Pitfalls of Layered Security

Layered security makes intuitive sense. Prevention only scales so far. So, you augment prevention with detection. Detection is very useful when tightly aligned with response. And response adds great value when mitigation measures lead to improvements in prevention and detection.

The reality is however, we have a bunch of security controls that are not providing the value we assume they are. It’s not that the security controls are bad or the people configuring them don’t know what they’re doing. It’s because there is more often than not no way to validate that our security products are actually performing the way we want and that configuration changes we made are actually working.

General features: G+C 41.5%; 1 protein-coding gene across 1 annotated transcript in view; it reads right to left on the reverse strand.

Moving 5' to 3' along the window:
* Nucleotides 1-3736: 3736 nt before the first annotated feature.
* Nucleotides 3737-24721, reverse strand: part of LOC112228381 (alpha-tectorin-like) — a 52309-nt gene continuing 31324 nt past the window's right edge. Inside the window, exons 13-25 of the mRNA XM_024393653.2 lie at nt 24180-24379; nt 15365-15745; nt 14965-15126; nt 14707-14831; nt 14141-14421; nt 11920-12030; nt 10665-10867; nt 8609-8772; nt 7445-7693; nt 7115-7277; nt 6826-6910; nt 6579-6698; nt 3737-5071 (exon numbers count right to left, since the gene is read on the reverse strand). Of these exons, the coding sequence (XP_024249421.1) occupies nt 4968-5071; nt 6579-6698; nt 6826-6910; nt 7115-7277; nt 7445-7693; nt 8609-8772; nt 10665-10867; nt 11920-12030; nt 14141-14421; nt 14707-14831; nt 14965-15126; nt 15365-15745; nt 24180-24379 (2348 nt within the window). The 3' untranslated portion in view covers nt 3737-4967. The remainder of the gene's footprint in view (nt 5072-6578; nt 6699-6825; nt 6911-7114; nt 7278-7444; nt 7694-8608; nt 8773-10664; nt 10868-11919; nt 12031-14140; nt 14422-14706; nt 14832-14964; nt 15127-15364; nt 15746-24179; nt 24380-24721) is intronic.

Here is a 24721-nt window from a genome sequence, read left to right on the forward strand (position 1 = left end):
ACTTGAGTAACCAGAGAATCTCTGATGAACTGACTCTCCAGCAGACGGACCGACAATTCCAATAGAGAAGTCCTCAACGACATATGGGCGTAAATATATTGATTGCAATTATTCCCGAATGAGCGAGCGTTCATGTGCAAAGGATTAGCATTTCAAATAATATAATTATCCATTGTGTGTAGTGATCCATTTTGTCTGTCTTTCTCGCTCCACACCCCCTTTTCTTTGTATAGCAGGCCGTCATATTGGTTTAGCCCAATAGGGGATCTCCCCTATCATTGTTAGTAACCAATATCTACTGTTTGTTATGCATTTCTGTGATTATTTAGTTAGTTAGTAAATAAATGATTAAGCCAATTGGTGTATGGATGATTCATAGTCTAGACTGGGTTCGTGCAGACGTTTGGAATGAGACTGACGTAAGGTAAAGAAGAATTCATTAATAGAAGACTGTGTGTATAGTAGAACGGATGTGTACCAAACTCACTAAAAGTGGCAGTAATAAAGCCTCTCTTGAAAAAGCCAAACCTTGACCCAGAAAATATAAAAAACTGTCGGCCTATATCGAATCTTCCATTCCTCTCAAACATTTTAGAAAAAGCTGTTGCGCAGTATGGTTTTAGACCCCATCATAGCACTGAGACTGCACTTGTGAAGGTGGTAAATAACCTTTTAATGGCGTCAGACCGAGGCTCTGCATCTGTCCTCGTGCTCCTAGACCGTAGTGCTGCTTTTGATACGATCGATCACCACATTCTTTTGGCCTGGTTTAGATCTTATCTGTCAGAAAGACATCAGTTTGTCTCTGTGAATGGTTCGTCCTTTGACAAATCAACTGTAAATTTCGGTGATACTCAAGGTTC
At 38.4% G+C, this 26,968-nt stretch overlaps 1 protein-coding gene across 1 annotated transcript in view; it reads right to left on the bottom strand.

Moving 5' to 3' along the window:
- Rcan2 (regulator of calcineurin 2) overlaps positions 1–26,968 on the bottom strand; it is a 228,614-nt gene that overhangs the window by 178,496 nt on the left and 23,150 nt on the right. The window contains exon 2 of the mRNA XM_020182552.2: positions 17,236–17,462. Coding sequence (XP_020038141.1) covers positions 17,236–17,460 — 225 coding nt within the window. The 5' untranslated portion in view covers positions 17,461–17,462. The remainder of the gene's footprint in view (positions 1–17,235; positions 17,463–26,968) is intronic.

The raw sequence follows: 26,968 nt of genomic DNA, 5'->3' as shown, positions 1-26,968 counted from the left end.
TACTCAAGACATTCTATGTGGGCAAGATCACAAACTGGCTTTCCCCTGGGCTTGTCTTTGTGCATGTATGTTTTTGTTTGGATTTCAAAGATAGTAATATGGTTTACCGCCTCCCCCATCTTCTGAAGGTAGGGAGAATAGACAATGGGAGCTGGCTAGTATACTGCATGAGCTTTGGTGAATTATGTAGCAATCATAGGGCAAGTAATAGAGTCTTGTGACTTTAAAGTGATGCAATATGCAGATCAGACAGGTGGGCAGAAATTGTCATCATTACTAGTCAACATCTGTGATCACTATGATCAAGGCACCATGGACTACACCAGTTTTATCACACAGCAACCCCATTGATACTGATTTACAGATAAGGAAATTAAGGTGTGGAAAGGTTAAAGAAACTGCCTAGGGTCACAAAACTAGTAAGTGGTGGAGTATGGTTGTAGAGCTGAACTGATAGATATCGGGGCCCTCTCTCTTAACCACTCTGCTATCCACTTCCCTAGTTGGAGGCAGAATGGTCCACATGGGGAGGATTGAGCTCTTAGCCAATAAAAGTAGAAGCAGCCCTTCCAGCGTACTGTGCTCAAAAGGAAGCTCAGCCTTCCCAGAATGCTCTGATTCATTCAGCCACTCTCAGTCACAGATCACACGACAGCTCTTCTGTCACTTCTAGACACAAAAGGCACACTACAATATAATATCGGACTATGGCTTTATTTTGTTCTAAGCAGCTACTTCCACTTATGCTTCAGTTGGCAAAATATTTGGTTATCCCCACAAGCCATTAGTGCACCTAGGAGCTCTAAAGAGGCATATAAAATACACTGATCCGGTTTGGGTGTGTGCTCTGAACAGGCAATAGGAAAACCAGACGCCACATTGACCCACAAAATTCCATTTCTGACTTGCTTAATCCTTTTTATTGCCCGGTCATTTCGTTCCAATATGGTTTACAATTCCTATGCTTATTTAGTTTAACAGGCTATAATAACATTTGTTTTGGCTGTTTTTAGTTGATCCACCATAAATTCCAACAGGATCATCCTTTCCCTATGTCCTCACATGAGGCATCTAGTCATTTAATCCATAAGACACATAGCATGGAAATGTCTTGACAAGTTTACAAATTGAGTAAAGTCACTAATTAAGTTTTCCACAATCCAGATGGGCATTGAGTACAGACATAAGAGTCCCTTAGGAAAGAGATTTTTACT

It’s a lot like the Security Jenga video below. We’re moving pieces around in the stack and adding more “buzzwords” in the hope that they’ll perform as assumed. But we often have no way of validating our security effectiveness and no configuration assurance. Eventually, much like the Security Jenga game, it all comes crashing down.

 

Without empirically knowing what’s blocking, detecting, alerting, correlating, etc., it’s impossible to measure and improve security effectiveness. This leads to increases in complexity and cost and because of a security talent shortage, there aren’t enough people to throw at all the products you are throwing at the problems.

Embrace layered security, but do so with a platform that provides you with automated and continuous measurement of security effectiveness. Check out what Verodin can do to help.

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